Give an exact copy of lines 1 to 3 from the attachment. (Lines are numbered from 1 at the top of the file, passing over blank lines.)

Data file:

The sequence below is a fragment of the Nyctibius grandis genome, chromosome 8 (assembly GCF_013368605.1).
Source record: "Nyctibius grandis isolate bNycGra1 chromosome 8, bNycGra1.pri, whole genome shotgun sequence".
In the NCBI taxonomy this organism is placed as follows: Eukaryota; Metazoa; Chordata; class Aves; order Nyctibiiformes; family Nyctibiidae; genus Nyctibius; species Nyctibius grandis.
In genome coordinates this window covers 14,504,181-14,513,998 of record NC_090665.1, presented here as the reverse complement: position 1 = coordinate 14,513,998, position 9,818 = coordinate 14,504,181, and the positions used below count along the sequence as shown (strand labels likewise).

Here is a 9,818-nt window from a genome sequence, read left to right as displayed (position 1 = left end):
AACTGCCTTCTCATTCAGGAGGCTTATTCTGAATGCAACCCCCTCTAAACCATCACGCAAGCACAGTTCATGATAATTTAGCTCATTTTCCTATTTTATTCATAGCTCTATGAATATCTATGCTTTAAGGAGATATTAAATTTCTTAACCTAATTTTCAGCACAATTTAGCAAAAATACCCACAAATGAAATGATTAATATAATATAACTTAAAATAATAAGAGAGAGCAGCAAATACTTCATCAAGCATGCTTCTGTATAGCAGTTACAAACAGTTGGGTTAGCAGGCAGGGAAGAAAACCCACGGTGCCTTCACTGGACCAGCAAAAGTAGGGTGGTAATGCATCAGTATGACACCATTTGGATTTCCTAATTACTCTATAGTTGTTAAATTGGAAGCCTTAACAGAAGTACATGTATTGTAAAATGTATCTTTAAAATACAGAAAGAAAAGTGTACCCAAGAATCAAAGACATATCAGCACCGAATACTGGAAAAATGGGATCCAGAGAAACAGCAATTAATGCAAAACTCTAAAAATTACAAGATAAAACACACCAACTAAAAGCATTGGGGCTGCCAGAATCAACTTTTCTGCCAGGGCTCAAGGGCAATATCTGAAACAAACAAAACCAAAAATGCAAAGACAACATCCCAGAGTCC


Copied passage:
The sequence below is a fragment of the Nyctibius grandis genome, chromosome 8 (assembly GCF_013368605.1).
Source record: "Nyctibius grandis isolate bNycGra1 chromosome 8, bNycGra1.pri, whole genome shotgun sequence".
In the NCBI taxonomy this organism is placed as follows: Eukaryota; Metazoa; Chordata; class Aves; order Nyctibiiformes; family Nyctibiidae; genus Nyctibius; species Nyctibius grandis.